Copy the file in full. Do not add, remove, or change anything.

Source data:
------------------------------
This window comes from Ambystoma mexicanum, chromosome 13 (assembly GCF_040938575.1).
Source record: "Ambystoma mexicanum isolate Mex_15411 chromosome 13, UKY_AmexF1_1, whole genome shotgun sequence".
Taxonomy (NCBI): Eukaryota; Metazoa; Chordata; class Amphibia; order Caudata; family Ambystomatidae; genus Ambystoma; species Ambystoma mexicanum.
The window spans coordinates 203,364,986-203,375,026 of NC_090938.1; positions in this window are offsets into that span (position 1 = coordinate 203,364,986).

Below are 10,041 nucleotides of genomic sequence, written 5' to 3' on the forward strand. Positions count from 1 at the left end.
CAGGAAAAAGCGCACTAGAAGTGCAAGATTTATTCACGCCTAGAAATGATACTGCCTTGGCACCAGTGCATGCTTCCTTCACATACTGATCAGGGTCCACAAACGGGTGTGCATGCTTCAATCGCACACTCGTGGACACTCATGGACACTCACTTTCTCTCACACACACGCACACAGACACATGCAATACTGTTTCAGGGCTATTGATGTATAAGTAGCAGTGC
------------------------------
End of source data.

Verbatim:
This window comes from Ambystoma mexicanum, chromosome 13 (assembly GCF_040938575.1).
Source record: "Ambystoma mexicanum isolate Mex_15411 chromosome 13, UKY_AmexF1_1, whole genome shotgun sequence".
Taxonomy (NCBI): Eukaryota; Metazoa; Chordata; class Amphibia; order Caudata; family Ambystomatidae; genus Ambystoma; species Ambystoma mexicanum.
The window spans coordinates 203,364,986-203,375,026 of NC_090938.1; positions in this window are offsets into that span (position 1 = coordinate 203,364,986).

Below are 10,041 nucleotides of genomic sequence, written 5' to 3' on the forward strand. Positions count from 1 at the left end.
CAGGAAAAAGCGCACTAGAAGTGCAAGATTTATTCACGCCTAGAAATGATACTGCCTTGGCACCAGTGCATGCTTCCTTCACATACTGATCAGGGTCCACAAACGGGTGTGCATGCTTCAATCGCACACTCGTGGACACTCATGGACACTCACTTTCTCTCACACACACGCACACAGACACATGCAATACTGTTTCAGGGCTATTGATGTATAAGTAGCAGTGC